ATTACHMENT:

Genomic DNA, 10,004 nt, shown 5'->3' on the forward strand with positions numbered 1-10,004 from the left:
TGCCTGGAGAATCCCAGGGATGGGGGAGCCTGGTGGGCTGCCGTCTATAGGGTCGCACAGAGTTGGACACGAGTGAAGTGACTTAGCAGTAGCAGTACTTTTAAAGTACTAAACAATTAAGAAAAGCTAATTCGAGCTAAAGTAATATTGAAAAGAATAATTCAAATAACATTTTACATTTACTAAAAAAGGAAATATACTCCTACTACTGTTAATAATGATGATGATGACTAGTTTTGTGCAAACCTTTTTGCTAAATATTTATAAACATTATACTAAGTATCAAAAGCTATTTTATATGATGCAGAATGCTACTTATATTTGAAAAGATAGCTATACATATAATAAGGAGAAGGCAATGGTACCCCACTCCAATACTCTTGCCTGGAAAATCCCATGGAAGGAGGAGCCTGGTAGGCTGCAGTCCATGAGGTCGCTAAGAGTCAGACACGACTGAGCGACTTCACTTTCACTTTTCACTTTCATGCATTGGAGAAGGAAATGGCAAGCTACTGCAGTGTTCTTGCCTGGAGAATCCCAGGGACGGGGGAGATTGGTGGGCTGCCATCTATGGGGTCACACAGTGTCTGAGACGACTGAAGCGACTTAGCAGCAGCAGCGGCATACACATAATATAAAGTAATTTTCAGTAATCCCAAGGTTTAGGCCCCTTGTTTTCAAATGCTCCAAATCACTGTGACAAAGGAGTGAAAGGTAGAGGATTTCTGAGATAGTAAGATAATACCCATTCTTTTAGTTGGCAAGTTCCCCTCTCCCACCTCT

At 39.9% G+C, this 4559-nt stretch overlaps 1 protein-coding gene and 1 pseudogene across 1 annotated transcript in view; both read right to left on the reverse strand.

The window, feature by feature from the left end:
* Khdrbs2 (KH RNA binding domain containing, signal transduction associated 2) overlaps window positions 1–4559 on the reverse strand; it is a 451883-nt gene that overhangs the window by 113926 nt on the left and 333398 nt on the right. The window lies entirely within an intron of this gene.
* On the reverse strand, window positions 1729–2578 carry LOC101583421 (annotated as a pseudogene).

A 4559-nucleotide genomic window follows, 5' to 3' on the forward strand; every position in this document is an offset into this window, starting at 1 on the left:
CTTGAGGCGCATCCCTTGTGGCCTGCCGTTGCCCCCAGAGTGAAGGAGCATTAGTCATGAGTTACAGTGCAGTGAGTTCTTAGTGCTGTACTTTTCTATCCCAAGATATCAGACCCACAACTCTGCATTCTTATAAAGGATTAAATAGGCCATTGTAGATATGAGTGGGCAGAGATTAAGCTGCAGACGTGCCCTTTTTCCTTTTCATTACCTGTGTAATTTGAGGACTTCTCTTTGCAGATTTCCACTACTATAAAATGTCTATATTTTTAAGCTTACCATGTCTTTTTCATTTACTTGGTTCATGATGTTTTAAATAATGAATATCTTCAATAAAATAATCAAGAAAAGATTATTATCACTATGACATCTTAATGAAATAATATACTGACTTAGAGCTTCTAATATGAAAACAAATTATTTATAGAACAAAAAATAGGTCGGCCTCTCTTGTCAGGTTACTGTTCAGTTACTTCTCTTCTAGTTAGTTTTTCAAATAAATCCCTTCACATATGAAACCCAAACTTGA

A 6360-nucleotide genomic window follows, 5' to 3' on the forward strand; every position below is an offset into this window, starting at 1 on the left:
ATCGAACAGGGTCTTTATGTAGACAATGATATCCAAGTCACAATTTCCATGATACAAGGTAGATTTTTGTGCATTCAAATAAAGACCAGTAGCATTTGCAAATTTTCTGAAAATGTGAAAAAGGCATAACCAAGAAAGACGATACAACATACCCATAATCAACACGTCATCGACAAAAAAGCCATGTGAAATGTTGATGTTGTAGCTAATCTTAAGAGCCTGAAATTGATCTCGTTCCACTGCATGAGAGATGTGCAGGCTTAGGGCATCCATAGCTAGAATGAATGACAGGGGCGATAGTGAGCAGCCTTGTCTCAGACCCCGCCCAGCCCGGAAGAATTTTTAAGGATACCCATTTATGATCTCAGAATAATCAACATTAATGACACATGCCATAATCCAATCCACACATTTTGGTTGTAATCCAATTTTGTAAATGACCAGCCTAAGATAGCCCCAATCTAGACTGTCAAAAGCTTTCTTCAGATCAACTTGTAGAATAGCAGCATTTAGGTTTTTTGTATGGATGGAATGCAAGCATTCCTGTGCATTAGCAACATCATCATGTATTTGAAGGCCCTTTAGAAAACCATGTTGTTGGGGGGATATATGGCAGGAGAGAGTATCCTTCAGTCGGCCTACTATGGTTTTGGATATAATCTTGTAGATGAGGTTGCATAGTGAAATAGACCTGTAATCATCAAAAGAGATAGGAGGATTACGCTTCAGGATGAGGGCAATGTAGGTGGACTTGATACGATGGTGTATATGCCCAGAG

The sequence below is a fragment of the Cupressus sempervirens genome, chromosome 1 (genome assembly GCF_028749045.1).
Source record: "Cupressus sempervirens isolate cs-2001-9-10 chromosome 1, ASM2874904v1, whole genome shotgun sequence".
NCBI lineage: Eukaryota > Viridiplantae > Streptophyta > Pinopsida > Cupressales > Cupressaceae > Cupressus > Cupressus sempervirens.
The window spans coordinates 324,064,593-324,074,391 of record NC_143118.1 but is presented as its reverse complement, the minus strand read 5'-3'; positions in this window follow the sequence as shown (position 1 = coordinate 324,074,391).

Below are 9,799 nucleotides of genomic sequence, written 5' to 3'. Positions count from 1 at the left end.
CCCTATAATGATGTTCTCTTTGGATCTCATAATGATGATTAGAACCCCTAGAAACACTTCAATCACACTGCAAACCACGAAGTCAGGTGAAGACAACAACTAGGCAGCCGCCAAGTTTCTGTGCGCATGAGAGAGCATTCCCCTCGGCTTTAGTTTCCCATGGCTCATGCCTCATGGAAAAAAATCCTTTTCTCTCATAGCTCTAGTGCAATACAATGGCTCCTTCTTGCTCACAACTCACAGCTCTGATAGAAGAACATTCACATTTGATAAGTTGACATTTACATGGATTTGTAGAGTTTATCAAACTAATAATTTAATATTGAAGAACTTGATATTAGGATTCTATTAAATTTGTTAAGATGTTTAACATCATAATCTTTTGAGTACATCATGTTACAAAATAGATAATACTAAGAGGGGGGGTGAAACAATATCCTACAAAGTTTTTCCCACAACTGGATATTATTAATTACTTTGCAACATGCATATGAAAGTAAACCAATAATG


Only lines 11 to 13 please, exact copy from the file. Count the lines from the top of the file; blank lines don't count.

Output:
The sequence below is a fragment of the Cupressus sempervirens genome, chromosome 1 (genome assembly GCF_028749045.1).
Source record: "Cupressus sempervirens isolate cs-2001-9-10 chromosome 1, ASM2874904v1, whole genome shotgun sequence".
NCBI lineage: Eukaryota > Viridiplantae > Streptophyta > Pinopsida > Cupressales > Cupressaceae > Cupressus > Cupressus sempervirens.